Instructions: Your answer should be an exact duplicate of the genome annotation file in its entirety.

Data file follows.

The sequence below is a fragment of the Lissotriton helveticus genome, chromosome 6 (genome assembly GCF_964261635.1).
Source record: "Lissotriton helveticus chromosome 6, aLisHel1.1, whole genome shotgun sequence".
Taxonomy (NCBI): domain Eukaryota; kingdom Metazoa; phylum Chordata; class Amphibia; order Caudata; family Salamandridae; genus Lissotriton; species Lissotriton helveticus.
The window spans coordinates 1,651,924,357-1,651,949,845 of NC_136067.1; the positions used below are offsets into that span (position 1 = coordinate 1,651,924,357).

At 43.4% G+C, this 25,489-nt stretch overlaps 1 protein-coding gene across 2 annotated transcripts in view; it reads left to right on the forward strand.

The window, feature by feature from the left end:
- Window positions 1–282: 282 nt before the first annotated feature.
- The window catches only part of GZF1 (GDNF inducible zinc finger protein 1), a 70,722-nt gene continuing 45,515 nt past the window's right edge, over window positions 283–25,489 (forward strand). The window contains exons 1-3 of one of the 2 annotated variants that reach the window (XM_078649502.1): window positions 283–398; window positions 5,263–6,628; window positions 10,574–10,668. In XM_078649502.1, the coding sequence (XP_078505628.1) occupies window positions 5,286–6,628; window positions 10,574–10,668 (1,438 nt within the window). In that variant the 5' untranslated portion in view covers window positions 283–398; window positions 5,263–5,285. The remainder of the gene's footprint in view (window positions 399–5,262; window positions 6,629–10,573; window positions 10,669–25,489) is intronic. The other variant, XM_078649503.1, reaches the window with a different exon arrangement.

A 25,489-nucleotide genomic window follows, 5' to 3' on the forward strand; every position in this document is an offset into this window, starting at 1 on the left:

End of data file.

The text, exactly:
The sequence below is a fragment of the Lissotriton helveticus genome, chromosome 6 (genome assembly GCF_964261635.1).
Source record: "Lissotriton helveticus chromosome 6, aLisHel1.1, whole genome shotgun sequence".
Taxonomy (NCBI): domain Eukaryota; kingdom Metazoa; phylum Chordata; class Amphibia; order Caudata; family Salamandridae; genus Lissotriton; species Lissotriton helveticus.
The window spans coordinates 1,651,924,357-1,651,949,845 of NC_136067.1; the positions used below are offsets into that span (position 1 = coordinate 1,651,924,357).

At 43.4% G+C, this 25,489-nt stretch overlaps 1 protein-coding gene across 2 annotated transcripts in view; it reads left to right on the forward strand.

The window, feature by feature from the left end:
- Window positions 1–282: 282 nt before the first annotated feature.
- The window catches only part of GZF1 (GDNF inducible zinc finger protein 1), a 70,722-nt gene continuing 45,515 nt past the window's right edge, over window positions 283–25,489 (forward strand). The window contains exons 1-3 of one of the 2 annotated variants that reach the window (XM_078649502.1): window positions 283–398; window positions 5,263–6,628; window positions 10,574–10,668. In XM_078649502.1, the coding sequence (XP_078505628.1) occupies window positions 5,286–6,628; window positions 10,574–10,668 (1,438 nt within the window). In that variant the 5' untranslated portion in view covers window positions 283–398; window positions 5,263–5,285. The remainder of the gene's footprint in view (window positions 399–5,262; window positions 6,629–10,573; window positions 10,669–25,489) is intronic. The other variant, XM_078649503.1, reaches the window with a different exon arrangement.

A 25,489-nucleotide genomic window follows, 5' to 3' on the forward strand; every position in this document is an offset into this window, starting at 1 on the left: